“Biological sample” as used herein may mean a sample of biological tissue or fluid that comprises nucleic acids. Such samples include, but are not limited to, tissue isolated from animals. Biological samples may also include sections of tissues such as biopsy and autopsy samples, frozen sections taken for histologic purposes, blood, plasma, serum, sputum, stool, tears, mucus, hair, and skin. Biological samples also include explants and primary and/or transformed cell cultures derived from patient tissues. A biological sample may be provided by removing a sample of cells from an animal, but can also be accomplished by using previously isolated cells (e.g., isolated by another person, at another time, and/or for another purpose), or by performing the methods of the invention in vivo. Archival tissues, such as those having treatment or outcome history, may also be used.
“Complement” or “complementary” as used herein may mean Watson-Crick or Hoogsteen base pairing between nucleotides or nucleotide analogs of nucleic acid molecules.
“Differential expression” may mean qualitative or quantitative differences in the temporal and/or cellular gene expression patterns within and among cells and tissue. Thus, a differentially expressed gene can qualitatively have its expression altered, including an activation or inactivation, in, e.g., normal versus disease tissue. Genes may be turned on or turned off in a particular state, relative to another state thus permitting comparison of two or more states. A qualitatively regulated gene will exhibit an expression pattern within a state or cell type which may be detectable by standard techniques. Some genes will be expressed in one state or cell type, but not in both. Alternatively, the difference in expression may be quantitative, e.g., in that expression is modulated, either up-regulated, resulting in an increased amount of transcript, or down-regulated, resulting in a decreased amount of transcript. The degree to which expression differs need only be large enough to quantify via standard characterization techniques such as expression arrays, quantitative reverse transcriptase PCR, northern analysis, and RNase protection.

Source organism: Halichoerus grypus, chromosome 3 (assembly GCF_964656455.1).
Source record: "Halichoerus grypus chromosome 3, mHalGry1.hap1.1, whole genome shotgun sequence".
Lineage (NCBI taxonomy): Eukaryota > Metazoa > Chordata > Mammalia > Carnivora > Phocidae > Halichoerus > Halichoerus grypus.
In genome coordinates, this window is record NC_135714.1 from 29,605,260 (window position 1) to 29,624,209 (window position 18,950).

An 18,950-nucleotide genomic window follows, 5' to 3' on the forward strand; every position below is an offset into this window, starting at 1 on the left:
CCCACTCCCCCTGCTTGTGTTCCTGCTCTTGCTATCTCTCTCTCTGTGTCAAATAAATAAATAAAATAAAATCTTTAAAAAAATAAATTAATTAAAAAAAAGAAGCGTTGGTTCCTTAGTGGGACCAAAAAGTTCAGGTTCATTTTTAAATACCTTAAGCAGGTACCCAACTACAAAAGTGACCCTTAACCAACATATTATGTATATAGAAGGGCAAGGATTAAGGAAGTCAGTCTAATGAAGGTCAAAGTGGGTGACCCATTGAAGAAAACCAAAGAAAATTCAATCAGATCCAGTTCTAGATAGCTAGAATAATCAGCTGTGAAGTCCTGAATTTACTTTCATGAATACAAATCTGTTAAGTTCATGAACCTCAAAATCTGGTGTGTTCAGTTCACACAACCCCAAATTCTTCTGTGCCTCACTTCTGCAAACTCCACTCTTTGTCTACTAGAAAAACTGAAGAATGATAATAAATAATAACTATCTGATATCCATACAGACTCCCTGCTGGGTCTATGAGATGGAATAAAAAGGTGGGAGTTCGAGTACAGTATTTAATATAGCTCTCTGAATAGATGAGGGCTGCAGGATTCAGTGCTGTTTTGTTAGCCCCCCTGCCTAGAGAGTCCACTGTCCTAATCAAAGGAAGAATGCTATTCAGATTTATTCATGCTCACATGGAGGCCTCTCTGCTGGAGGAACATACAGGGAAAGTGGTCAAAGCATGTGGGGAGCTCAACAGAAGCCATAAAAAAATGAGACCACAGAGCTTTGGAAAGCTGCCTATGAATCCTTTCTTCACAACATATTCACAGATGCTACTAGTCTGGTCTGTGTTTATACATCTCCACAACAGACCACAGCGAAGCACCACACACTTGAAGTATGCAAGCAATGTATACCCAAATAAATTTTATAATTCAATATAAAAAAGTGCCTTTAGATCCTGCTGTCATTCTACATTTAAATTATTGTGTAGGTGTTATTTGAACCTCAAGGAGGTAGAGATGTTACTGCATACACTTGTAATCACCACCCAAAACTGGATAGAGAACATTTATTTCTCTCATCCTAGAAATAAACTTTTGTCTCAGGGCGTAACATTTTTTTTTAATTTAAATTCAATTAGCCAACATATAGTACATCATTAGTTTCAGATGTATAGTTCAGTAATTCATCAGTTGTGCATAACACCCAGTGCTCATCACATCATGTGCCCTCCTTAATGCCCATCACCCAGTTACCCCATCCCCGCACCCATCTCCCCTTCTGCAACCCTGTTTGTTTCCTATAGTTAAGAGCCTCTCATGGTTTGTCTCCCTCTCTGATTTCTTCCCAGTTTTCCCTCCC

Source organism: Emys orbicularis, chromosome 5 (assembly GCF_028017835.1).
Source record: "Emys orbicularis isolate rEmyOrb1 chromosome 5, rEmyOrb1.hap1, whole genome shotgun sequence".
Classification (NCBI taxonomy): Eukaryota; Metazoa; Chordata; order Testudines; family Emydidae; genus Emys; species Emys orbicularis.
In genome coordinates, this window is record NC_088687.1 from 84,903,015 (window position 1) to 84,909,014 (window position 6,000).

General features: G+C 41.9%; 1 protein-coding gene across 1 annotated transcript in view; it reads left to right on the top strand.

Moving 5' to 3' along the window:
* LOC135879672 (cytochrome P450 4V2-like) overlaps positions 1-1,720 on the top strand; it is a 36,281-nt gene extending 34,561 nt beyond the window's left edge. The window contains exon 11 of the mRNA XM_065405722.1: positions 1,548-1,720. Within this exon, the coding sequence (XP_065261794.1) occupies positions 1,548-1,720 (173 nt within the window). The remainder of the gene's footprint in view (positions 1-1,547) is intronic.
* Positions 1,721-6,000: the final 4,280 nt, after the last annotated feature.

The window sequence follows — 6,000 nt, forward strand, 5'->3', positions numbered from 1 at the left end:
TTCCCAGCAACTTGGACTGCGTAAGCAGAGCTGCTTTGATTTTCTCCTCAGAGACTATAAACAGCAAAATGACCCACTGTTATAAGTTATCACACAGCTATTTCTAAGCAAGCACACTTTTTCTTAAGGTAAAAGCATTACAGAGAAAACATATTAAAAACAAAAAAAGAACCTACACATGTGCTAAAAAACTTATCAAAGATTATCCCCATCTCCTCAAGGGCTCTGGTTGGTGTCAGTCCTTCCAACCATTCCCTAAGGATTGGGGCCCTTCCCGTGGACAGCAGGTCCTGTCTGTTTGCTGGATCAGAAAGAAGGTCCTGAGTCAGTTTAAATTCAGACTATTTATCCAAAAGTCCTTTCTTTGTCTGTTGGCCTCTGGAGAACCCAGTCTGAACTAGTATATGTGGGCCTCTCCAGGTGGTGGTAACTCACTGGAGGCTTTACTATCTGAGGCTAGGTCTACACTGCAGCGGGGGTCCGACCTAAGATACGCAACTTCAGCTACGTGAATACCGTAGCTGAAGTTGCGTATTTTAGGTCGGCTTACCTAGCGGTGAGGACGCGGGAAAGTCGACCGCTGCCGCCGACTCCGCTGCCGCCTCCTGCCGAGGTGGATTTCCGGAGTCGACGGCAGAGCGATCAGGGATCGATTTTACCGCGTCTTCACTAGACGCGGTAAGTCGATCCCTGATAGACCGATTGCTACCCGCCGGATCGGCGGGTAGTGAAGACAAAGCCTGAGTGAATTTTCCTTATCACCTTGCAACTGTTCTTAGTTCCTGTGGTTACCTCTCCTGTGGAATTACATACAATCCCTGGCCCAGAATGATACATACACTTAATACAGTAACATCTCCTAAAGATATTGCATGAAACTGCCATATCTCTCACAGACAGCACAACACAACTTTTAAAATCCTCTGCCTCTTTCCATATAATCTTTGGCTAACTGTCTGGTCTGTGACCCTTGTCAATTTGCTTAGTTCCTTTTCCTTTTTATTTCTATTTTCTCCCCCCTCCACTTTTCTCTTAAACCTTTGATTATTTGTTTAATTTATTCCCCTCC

“Gene” used herein may be a genomic gene comprising transcriptional and/or translational regulatory sequences and/or a coding region and/or non-translated sequences (e.g., introns, 5′- and 3′-untranslated sequences). The coding region of a gene may be a nucleotide sequence coding for an amino acid sequence or a functional RNA, such as tRNA, rRNA, catalytic RNA, siRNA, miRNA and antisense RNA. A gene may also be an miRNA or cDNA corresponding to the coding regions (e.g., exons and miRNA) optionally comprising 5′- or 3′-untranslated sequences linked thereto. A gene may also be an amplified nucleic acid molecule produced in vitro comprising all or a part of the coding region and/or 5′- or 3′-untranslated sequences linked thereto.
“Host cell” used herein may be a naturally occurring cell or a transformed cell that contains a vector and supports the replication of the vector. Host cells may be cultured cells, explants, cells in vivo, and the like. Host cells may be prokaryotic cells such as E. coli, or eukaryotic cells such as yeast, insect, amphibian, or mammalian cells, such as CHO, HeLa.
“Identical” or “identity” as used herein in the context of two or more nucleic acids or polypeptide sequences, may mean that the sequences have a specified percentage of nucleotides or amino acids that are the same over a specified region. The percentage may be calculated by comparing optimally aligning the two sequences, comparing the two sequences over the specified region, determining the number of positions at which the identical residue occurs in both sequences to yield the number of matched positions, dividing the number of matched positions by the total number of positions in the specified region, and multiplying the result by 100 to yield the percentage of sequence identity. In cases where the two sequences are of different lengths or the alignment produces staggered end and the specified region of comparison includes only a single sequence, the residues of single sequence are included in the denominator but not the numerator of the calculation. When comparing DNA and RNA, thymine (T) and uracil (U) are considered equivalent. Identity may be performed manually or by using computer sequence algorithm such as BLAST or BLAST 2.0.